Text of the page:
One very anxious year later, which included a wedding, a funeral, his son’s first steps and meeting a woman he was secretly attracted to, the company announced an “unfortunate shift in prevailing market conditions with respect to the company’s operational space”. 

The company also announced it intended to conduct an emergency capital raising to replenish its operational budget, and offered existing shareholders the opportunity to buy more stock at a price half of what 
Manny paid a year earlier. Manny was feeling very anxious indeed as his $50,000 was about to go down the proverbial swanny.

Gripped by fear and blinded by greed, 
Manny did the unthinkable. Manny put his other $50,000 in the same stock in the hope of getting all his $100,000 out as soon as the company’s price moved up a little.

According to one chat-room interloper, “averaging-in to a stock is how the pro’s do it because it’s all about doing the opposite to the rest of the market”. Another poster agreed with this statement and added, “Investing is easy, and it’s like in Wall Street — you buy when everyone is selling, and sell when everyone is buying”.

This sounded like complete sense to 
Manny; after all, the pro’s all made money, and Manny could emulate them by following the words of wisdom found on a website hosted in Nigeria. Manny called up his broker, to inform him of his intention to double-up on his investment. The broker’s smile wasn’t visible to Manny, and neither was the broker’s grimace when Manny told him his portfolio now had 1 small-cap stock with $100,000 invested.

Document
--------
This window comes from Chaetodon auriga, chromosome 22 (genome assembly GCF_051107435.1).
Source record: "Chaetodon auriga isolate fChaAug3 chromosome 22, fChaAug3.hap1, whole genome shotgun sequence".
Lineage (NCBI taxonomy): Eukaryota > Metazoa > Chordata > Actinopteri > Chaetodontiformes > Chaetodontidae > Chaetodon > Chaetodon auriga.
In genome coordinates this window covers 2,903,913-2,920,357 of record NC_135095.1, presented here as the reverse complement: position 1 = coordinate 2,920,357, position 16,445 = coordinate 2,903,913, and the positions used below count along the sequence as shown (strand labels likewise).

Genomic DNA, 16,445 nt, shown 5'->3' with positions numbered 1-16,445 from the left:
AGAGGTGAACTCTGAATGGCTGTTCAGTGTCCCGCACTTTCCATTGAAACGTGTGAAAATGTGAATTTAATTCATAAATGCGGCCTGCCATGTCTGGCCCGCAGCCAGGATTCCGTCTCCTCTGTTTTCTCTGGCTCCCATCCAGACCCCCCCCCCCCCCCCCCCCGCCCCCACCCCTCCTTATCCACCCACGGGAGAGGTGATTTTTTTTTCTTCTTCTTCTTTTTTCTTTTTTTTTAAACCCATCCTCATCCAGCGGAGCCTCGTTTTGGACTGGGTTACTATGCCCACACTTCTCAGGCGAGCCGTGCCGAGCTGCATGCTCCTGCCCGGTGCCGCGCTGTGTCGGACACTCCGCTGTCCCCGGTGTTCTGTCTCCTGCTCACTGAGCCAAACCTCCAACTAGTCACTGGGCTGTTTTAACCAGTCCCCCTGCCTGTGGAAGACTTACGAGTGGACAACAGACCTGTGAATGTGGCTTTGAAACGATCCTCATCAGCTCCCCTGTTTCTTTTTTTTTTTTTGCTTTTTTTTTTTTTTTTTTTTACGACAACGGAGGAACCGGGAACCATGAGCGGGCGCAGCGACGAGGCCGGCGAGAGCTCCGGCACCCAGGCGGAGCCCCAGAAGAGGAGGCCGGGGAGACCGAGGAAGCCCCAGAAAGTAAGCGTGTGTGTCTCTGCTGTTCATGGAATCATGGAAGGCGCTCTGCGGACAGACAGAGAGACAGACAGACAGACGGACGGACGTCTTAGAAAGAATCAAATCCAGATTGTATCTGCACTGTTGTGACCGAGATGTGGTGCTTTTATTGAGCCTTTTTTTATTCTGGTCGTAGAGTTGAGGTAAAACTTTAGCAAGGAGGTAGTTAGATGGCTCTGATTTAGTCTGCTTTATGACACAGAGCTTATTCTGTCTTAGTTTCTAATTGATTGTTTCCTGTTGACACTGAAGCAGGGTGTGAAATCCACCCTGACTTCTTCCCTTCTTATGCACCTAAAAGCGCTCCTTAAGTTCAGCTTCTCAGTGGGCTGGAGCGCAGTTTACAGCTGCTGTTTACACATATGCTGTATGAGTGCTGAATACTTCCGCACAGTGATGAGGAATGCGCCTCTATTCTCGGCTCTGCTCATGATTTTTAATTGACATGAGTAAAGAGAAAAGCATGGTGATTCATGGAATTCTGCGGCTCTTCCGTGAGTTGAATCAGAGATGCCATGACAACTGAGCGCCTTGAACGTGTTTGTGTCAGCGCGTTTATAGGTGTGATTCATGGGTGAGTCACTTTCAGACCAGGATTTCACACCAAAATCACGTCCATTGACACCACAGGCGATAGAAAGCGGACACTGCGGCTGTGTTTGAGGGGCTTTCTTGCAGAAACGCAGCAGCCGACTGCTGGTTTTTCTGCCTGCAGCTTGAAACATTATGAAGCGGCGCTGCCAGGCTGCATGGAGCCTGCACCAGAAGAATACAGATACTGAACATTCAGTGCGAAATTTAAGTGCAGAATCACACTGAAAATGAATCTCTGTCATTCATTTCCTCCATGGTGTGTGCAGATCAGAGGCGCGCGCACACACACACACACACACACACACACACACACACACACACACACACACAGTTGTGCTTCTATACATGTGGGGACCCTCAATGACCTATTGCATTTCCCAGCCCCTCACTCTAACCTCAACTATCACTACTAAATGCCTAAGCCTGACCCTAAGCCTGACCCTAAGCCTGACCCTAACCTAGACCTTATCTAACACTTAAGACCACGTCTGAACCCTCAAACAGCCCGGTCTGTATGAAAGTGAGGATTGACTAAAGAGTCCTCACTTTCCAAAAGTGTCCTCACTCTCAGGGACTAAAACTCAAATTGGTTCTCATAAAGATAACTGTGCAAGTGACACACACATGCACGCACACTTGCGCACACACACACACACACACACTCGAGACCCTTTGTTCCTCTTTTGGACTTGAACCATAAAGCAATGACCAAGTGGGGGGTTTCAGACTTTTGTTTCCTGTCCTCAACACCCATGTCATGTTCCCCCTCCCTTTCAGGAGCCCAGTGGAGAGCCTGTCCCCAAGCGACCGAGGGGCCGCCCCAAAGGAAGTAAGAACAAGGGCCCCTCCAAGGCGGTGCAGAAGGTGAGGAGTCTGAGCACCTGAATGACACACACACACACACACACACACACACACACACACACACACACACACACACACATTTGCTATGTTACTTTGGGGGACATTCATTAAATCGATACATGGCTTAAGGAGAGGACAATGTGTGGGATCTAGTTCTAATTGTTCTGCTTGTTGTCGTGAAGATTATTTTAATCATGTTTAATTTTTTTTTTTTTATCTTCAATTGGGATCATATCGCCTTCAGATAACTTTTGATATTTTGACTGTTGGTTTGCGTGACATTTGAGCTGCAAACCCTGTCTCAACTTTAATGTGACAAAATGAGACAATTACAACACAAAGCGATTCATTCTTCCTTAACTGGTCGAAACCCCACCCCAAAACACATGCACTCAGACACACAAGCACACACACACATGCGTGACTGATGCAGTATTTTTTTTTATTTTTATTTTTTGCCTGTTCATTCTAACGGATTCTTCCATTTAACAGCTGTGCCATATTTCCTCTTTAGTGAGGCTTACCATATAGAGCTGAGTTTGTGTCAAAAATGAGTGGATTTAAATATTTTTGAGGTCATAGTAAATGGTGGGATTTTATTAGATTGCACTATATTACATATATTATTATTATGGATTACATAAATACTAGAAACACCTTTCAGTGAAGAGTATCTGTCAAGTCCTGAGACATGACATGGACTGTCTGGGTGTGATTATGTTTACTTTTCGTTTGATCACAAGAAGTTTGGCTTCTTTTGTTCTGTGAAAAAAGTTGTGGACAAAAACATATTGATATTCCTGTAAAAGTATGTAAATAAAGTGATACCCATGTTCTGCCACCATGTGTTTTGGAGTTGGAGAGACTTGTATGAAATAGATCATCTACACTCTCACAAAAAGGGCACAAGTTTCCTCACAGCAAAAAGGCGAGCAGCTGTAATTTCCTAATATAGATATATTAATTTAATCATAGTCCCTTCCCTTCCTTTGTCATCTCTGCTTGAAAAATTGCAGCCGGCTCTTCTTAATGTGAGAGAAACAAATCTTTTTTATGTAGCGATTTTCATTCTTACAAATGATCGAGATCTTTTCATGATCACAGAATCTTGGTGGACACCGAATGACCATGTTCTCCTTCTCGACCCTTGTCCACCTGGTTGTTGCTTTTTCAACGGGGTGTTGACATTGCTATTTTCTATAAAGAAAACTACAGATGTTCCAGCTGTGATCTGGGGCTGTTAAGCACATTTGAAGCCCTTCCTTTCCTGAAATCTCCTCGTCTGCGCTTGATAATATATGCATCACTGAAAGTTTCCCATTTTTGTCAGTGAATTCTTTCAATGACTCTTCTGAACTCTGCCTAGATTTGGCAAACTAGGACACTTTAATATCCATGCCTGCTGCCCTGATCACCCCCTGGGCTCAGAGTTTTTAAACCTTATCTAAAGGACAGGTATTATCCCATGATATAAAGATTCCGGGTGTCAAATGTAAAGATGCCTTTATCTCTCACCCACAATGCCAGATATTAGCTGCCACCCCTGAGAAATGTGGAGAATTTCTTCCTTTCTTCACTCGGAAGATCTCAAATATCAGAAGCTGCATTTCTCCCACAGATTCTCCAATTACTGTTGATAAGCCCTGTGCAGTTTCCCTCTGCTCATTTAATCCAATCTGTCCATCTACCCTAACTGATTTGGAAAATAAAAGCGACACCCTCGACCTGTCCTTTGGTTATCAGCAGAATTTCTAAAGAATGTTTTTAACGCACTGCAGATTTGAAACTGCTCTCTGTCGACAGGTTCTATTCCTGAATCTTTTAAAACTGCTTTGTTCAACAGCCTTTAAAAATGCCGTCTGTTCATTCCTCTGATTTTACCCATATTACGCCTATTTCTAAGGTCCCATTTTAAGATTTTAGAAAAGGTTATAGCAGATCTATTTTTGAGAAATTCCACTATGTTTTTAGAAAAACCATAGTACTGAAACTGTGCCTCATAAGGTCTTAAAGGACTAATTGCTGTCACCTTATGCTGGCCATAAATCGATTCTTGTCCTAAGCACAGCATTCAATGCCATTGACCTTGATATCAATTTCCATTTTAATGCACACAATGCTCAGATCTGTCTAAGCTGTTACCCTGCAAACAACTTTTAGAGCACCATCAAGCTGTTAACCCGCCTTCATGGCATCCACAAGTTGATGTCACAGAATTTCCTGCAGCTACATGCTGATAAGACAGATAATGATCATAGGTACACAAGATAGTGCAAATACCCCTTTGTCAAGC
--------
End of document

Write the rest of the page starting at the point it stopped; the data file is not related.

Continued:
The broker collected his commission, said a prayer for 
Manny and went on with the rest of his day.

One month later, the company 
Manny had all his eggs in, announced that “subject to unfortunate changes in the company’s capital position, combined with unforeseen asymmetric developments in the global economy, the Company’s management regretfully announces the Company will be imminently entering bankruptcy proceedings, and will be closing all operations immediately”. Manny was horrified and felt as if the market was out to get him and eat him alive.